Face of Defense: Florida Woman Loses 84 Pounds to Join Army
By Cynthia Rivers-Womack
U.S. Army Recruiting Command
GAINESVILLE, Fla., Jan. 3, 2012 Allison Scarbrough officially changes jobs today, from retail cashier to health care specialist in the U.S. Army. But the change has not been easy.
Allison Scarbrough of Gainesville, Fla., lost 84 pounds to qualify for service in the Army. U.S. Army photo
(Click photo for screen-resolution image);high-resolution image available.
Scarbrough, then 20, walked into the recruiting station here in May 2010 ready to become a soldier. But because she carried 240 pounds on her 5-foot, 5-inch frame, she had to lose 84 pounds and keep the weight off before she would be eligible to enlist.
In 2010, Scarbrough belonged to the country's growing demographic of 18-to-24-year-olds considered overweight and obese. In 1998 -- when the National Institutes of Health released the first federal guidelines to identify, evaluate and treat overweight and obese adults -- 97 million Americans, or 55 percent, were identified as overweight or obese.
A Centers for Disease Control and Prevention study revealed that in 1998, only one state had 40 to 49 percent of its 18-to-24-year-old population classified as overweight or obese. By 2008, that number had grown to 39 states. The CDC uses a height-weight calculation known as body-mass index, or BMI, to determine whether someone is overweight or obese. The Army also uses BMI measurements to determine weight, with different calculations for men and women.
Keenly aware of weight-management issues among its active-duty and reserve soldiers, Army officials began offering the service’s “Weigh to Stay” program online in 2006. The initial program was designed for in-person sessions, but the online platform made the program more accessible and self-directed, according to a 2006 interview with Army Lt. Col. Danny Jaghab, site creator and past nutrition staff officer at the U.S. Center for Health Promotion and Preventive Medicine at Aberdeen Proving Ground, Md. In addition, the Army now provides a platform at http://www.hooah4health to help soldiers in their goals to maintain a healthy lifestyle.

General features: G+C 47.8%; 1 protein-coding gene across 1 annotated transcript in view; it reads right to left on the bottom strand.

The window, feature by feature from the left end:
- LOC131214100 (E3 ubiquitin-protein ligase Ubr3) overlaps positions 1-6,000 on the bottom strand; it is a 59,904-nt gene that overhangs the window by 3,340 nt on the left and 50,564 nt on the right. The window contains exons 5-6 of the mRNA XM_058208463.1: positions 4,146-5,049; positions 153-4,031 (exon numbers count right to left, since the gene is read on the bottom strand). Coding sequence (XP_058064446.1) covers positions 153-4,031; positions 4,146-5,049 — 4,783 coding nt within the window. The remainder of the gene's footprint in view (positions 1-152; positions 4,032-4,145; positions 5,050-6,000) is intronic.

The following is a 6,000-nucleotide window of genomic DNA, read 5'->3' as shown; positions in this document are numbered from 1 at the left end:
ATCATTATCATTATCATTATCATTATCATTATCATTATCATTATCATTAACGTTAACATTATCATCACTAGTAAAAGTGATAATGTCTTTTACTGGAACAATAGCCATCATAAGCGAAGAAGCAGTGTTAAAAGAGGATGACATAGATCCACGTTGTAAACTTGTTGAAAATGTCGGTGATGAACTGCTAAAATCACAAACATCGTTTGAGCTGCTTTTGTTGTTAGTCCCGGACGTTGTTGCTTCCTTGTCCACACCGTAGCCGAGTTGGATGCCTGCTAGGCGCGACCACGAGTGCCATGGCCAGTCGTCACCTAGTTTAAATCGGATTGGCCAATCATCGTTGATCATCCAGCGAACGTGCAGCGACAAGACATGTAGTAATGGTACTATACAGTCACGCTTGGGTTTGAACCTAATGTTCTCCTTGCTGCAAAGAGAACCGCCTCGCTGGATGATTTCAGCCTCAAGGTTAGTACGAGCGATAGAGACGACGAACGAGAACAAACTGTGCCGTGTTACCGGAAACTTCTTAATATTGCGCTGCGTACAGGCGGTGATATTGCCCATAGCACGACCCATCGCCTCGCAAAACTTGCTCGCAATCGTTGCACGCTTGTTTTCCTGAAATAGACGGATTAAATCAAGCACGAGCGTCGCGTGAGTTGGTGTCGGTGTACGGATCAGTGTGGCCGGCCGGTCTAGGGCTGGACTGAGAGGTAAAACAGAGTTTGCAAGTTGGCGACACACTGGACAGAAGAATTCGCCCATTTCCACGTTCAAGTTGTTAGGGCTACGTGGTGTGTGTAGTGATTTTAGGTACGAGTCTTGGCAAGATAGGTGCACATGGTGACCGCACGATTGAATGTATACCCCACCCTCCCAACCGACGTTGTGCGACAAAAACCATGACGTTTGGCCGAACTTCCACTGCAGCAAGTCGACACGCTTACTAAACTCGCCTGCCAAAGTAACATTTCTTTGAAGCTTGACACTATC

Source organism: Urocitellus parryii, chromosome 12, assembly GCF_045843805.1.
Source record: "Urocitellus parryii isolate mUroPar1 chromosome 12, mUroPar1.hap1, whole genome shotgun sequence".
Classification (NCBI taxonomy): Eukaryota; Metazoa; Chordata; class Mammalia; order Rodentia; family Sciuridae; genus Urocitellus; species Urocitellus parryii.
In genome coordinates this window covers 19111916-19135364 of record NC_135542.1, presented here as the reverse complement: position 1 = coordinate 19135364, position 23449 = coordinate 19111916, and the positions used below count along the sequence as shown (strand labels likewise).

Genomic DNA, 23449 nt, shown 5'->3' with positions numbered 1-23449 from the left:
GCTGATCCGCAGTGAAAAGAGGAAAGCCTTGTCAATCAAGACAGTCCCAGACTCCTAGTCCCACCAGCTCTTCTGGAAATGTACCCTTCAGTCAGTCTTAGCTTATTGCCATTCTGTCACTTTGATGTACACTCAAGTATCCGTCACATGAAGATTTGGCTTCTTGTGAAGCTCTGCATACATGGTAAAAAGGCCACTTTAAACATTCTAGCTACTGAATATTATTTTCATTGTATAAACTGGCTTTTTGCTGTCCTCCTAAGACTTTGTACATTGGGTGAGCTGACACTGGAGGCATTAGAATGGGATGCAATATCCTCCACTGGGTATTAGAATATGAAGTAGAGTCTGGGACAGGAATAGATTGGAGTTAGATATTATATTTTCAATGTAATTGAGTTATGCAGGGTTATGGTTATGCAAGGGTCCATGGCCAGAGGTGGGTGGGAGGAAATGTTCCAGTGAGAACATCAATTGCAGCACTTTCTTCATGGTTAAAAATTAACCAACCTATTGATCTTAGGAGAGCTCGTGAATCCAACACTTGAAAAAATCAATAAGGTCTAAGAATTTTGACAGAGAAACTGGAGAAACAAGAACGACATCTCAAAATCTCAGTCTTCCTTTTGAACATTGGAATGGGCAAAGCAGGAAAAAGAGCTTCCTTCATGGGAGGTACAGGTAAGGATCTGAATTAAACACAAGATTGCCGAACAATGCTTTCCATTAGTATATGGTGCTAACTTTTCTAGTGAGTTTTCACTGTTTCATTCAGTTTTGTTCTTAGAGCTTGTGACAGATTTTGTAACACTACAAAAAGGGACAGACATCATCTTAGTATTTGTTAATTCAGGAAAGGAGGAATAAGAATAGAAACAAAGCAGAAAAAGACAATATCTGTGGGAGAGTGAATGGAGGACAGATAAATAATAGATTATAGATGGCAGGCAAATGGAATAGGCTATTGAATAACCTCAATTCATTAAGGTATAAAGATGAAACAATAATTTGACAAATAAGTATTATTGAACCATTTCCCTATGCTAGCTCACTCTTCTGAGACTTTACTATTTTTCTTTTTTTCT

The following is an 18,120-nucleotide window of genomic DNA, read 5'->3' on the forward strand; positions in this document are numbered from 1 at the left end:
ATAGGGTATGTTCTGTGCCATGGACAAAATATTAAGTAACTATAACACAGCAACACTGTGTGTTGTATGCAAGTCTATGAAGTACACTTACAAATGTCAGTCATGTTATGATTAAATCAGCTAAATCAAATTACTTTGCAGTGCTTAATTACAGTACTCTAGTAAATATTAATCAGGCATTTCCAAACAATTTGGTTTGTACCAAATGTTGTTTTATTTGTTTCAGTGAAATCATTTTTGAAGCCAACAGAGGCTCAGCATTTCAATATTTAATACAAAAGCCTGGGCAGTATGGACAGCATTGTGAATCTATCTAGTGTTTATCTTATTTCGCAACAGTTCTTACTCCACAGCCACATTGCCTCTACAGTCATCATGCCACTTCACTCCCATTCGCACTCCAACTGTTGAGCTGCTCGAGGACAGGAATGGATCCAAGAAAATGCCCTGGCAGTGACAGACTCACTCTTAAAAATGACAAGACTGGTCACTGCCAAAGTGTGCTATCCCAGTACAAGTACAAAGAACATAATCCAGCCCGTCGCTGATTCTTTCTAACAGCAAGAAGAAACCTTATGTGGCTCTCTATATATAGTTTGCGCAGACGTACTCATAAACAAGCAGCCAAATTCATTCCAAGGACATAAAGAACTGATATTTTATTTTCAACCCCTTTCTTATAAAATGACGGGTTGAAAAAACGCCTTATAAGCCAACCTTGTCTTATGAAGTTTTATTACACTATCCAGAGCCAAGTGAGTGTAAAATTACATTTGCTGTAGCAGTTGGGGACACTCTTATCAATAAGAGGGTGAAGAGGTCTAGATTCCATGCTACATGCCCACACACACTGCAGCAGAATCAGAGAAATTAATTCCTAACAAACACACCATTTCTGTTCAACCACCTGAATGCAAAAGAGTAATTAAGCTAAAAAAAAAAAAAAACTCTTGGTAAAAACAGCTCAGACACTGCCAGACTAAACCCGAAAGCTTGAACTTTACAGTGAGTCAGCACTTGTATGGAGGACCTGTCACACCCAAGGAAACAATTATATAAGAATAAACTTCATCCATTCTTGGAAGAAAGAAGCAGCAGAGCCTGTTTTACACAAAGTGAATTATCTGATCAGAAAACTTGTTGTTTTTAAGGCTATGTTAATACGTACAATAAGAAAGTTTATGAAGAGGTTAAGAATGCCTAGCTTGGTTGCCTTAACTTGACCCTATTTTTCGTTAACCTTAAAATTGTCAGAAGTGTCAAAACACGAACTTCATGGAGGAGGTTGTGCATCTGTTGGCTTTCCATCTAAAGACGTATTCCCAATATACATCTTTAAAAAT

When Scarborough realized she could not join the Army until she lost 84 pounds and kept it off, she said, she changed her behavior toward food and modified her lifestyle and eating habits. She began eating more vegetables and doing away with high-caloric drinks, fast-foods and unnecessary snacks.
Encouraged by her recruiter, Army Staff Sgt. Terrance Retsch, Scarborough started physical training in September 2011 with the future soldiers of the Gainesville recruiting station.
"I knew when Scarbrough came into our office she would take the challenge to lose weight and would be successful,” Retsch said. “She's determined and strong-willed, plus the Army gave her a bigger purpose that had immediate and long-term benefits: improving her health and becoming a soldier."
Scarbrough said the transition has been good for her body and her mind.
"Weight shouldn't be something that stops you from doing what you really want,” she said. “Losing weight is a lot of work, but even when you hit a plateau you have to keep at it. My mother didn't think I would follow through with losing the weight or joining the Army, but I did it, and now I'm ready to go."